Fans of the Assassin’s Creed videogames will recognize this loose adaptation of Assassin’s Creed IV: Black Flag. Edward Kenway is a pirate in 1715 who runs across a secret conflict between a society of assassins and another of templars. They’ve been locked in an ages-long conflict that reaches all the way to the present, where a young man thinks he’s experiencing a virtual reality game through Edward’s eyes. What’s fact and fiction, past and present? Swords and conspiracies clash across history and the two volumes comprising this story.
Batman has gone through a lot of transformations over the decades, but even the hijinks of the Silver Age struggle to keep up with the over-the-top weirdness of Jiro Kuwata’s manga. The plot twists and villains are as zany as his art style, always surprising the reader with the unexpected. If you think you’ve seen everything in cape stories before, try this.
The world is infested with ghouls, creatures who feast on flesh, wield powerful weapons, and can pass for human. When Ken Kaneki is injured in a ghoul attack, he receives an organ transplant from the ghoul who attacked him. Tossed between worlds, he sorts out his new identity and hunger for flesh thanks to a cafe that caters to ghouls. Kaneki takes his first steps into a multi-faction war between humanity, ghouls trying to get by, and ghouls who are tired of sticking to the shadows. This series is at turns thoughtful, meditative, and horrifically violent.
This is a textbook example of the "isekai" or "other world" genre. Here, the protagonist is middle-aged salaryman Mikami, whose sudden death results in a new life in a fantasy realm, but as a relatively harmless slime monster. However, even a slime can gain some useful powers if it's determined enough. Mikami's journey to greatness is a lot like someone crushing a role-playing game by over-leveling at the very start. What effect will his presence have on this new world, and will he be able to protect any new friends he makes?
A yellow, squid-like alien punches a hole in the moon and demands to teach a junior high classroom. The world's governments agree to this demand while setting an enormous bounty on the creature's head and equipping the students with weapons to dvtake it out. The catch: this ultra-fast creature is a caring educator and the students genuinely react to its lessons and encouragement. The setup is beyond surreal, but the large cast of characters allows for plenty of humor and heartfelt moments between comedically futile murder attempts.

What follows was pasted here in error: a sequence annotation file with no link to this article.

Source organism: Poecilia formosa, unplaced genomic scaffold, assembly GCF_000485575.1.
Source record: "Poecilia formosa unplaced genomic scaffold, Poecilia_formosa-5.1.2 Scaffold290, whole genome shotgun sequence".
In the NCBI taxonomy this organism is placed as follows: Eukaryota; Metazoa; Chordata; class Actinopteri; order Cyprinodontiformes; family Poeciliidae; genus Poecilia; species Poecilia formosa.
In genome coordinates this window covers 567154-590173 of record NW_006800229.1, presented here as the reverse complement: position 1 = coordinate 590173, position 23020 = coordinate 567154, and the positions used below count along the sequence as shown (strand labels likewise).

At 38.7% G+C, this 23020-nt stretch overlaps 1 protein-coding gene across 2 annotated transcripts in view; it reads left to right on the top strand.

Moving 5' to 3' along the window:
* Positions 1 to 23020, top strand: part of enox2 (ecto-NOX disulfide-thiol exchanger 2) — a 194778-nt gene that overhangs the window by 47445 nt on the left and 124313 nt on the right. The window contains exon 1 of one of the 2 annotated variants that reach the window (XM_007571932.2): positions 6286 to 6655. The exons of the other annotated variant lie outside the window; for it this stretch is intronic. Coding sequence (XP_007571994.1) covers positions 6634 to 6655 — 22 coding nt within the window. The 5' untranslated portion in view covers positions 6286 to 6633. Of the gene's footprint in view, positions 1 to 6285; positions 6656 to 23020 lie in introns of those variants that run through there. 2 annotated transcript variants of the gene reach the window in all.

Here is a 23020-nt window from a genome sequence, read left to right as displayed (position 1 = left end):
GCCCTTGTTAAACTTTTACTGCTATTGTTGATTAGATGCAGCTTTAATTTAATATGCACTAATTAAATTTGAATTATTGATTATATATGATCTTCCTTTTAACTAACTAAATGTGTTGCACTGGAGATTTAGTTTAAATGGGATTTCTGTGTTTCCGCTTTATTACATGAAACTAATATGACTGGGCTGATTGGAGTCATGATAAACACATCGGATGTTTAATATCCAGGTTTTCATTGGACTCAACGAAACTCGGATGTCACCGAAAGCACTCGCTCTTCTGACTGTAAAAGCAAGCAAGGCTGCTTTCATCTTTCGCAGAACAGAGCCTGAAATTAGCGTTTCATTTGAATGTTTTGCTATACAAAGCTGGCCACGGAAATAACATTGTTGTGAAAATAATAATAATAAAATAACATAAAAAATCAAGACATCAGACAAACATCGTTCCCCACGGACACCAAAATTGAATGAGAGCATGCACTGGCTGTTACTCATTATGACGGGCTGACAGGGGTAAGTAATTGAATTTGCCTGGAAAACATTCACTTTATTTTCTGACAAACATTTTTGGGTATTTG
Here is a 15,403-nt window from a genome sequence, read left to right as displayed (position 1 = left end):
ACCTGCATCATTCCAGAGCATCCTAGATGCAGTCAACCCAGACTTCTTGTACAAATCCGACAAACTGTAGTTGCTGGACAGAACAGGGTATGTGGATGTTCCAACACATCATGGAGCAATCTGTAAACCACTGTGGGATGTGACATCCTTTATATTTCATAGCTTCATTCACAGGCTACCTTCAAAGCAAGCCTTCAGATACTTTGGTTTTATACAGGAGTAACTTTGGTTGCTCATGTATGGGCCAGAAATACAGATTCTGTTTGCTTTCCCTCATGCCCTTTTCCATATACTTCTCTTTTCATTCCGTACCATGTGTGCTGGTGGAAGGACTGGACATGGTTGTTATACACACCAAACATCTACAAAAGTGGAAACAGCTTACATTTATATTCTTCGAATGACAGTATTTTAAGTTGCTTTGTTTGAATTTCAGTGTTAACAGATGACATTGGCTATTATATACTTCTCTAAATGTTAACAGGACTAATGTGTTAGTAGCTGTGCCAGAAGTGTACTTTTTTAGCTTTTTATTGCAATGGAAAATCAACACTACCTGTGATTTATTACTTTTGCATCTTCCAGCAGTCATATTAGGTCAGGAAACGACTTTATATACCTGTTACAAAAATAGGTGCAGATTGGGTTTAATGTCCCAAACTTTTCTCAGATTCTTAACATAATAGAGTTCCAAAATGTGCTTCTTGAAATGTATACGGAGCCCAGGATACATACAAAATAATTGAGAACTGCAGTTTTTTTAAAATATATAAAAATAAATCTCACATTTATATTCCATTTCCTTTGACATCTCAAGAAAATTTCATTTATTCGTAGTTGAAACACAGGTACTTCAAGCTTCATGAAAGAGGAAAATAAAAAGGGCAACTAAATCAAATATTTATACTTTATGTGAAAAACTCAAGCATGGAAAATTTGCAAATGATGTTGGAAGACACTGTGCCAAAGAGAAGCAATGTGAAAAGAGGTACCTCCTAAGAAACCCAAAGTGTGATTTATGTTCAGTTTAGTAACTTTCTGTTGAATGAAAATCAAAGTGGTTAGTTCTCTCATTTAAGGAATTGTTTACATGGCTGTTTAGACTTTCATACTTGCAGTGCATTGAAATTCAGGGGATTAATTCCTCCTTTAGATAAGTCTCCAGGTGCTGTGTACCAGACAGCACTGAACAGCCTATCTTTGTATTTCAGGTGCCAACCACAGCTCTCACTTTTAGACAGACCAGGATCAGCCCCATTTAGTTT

Superhero high school! In a world where some people are born with superpowers, young Midoriya mourns his lack of special abilities. However, a chance run-in with the legendary superhero All Might gives him a new lease on superpowered life. He will have to lean on his obsessive studying of superheroes in order to survive among classmates born with amazing powers. This enormously popular series is a universe unto itself, with tons of characters, backstories, and evolving powers that make every nook and cranny compelling.
Uzumaki Naruto is an orphaned outcast with dreams of becoming a great ninja. Why does his community reject him, and will he live up to his true potential? Ninja abilities such as shadow clones, elemental manipulation, and world-shaking summons mean any clash between two characters will blow up the page. As Naruto's journey to mastery continues, he progresses from ninja lessons to international intrigue to uncovering a conspiracy ages in the making. What starts as a humble manga unspools over the course of 72 volumes into a tidal wave of epic proportions and interlocking character arcs.
The child known as Red is tasked by local pokemon (pocket monster) expert Professor Oak to collect and study as many varieties of pokemon as possible. Oak's grandson, Blue, is set on the same goal, and both of them are competing in pokemon battle competitions along the way. Green, a mischievous girl, uses pokemon to chase profit and treasure. The three of them have a lot to learn from each other while traveling the world in search of pokemon. This classic manga is a wholesome adventure full of cute creatures and a moral in each chapter. Readers will get sucked in whether or not they're fans of the Pokemon games.